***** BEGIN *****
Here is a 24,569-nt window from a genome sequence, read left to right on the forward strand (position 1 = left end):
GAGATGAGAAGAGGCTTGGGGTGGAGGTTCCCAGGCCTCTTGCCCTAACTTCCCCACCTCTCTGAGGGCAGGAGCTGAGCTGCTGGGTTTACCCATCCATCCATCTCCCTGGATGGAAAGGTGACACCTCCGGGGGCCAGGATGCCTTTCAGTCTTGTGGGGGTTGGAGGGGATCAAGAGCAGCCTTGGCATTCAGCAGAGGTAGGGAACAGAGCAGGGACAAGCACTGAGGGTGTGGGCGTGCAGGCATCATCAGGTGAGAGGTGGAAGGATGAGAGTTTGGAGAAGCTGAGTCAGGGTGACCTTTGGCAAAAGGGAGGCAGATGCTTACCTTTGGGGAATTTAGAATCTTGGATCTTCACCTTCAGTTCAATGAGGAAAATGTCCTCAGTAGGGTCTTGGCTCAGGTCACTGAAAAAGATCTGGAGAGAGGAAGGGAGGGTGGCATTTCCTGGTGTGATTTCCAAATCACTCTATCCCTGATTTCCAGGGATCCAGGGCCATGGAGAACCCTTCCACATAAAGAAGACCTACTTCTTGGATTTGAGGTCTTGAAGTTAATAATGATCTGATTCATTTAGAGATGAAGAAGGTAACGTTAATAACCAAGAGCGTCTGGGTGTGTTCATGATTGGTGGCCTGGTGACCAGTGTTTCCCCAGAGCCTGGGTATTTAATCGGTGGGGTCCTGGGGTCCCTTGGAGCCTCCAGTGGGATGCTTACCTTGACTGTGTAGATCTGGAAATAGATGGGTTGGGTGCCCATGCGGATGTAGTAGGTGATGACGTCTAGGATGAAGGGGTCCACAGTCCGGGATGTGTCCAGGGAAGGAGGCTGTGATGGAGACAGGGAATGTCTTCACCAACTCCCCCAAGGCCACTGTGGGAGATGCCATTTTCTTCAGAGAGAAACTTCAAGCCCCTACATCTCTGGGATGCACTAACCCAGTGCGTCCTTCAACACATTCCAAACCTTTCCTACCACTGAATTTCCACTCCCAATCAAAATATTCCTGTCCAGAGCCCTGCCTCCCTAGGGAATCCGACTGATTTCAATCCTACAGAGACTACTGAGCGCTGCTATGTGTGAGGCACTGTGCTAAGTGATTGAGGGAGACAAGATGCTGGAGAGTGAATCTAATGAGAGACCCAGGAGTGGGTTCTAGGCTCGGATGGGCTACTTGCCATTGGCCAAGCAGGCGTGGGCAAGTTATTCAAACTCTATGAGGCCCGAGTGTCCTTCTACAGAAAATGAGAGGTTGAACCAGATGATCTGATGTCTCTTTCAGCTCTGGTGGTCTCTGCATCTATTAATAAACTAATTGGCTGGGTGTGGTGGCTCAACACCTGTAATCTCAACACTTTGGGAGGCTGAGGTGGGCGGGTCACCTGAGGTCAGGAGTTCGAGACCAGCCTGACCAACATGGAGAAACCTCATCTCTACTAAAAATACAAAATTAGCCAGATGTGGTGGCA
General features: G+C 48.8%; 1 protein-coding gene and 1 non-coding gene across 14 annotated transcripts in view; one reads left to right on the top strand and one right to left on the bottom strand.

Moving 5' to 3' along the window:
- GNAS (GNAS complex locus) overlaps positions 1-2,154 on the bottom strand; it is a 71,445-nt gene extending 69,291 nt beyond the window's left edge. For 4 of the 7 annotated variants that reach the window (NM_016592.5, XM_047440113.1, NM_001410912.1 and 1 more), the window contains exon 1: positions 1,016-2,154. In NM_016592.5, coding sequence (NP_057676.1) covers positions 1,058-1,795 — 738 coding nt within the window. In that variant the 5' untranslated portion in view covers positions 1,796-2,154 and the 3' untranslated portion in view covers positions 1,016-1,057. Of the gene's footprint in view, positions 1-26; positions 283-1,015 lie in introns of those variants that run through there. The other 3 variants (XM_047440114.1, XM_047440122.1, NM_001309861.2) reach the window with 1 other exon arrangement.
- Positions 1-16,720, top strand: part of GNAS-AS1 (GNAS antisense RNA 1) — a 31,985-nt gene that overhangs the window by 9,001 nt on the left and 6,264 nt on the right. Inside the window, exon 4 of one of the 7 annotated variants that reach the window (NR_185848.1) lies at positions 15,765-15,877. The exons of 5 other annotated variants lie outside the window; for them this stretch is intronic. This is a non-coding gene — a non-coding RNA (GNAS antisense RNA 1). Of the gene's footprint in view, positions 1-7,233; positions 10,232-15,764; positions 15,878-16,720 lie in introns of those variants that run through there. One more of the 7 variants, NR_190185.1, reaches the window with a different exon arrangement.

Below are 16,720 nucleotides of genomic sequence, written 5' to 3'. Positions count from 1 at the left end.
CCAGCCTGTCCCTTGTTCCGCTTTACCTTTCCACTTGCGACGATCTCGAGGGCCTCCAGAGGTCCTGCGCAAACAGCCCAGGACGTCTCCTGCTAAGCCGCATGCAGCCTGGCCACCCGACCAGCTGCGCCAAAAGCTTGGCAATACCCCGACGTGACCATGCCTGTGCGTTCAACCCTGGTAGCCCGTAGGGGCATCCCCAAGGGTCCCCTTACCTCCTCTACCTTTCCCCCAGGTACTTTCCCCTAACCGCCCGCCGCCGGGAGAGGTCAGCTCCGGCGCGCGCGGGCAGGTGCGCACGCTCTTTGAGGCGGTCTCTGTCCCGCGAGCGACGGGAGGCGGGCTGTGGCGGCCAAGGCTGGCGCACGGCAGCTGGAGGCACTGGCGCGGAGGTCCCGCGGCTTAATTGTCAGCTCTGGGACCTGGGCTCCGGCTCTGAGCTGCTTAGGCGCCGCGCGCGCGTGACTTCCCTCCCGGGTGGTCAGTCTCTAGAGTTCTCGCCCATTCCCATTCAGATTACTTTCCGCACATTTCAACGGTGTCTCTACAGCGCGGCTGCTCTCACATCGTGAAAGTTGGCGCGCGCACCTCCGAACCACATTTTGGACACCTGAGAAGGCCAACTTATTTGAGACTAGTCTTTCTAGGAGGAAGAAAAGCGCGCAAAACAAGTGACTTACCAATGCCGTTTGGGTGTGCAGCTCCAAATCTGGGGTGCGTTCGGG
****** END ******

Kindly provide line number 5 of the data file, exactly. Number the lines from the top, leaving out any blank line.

- GNAS (GNAS complex locus) overlaps positions 1-2,154 on the bottom strand; it is a 71,445-nt gene extending 69,291 nt beyond the window's left edge. For 4 of the 7 annotated variants that reach the window (NM_016592.5, XM_047440113.1, NM_001410912.1 and 1 more), the window contains exon 1: positions 1,016-2,154. In NM_016592.5, coding sequence (NP_057676.1) covers positions 1,058-1,795 — 738 coding nt within the window. In that variant the 5' untranslated portion in view covers positions 1,796-2,154 and the 3' untranslated portion in view covers positions 1,016-1,057. Of the gene's footprint in view, positions 1-26; positions 283-1,015 lie in introns of those variants that run through there. The other 3 variants (XM_047440114.1, XM_047440122.1, NM_001309861.2) reach the window with 1 other exon arrangement.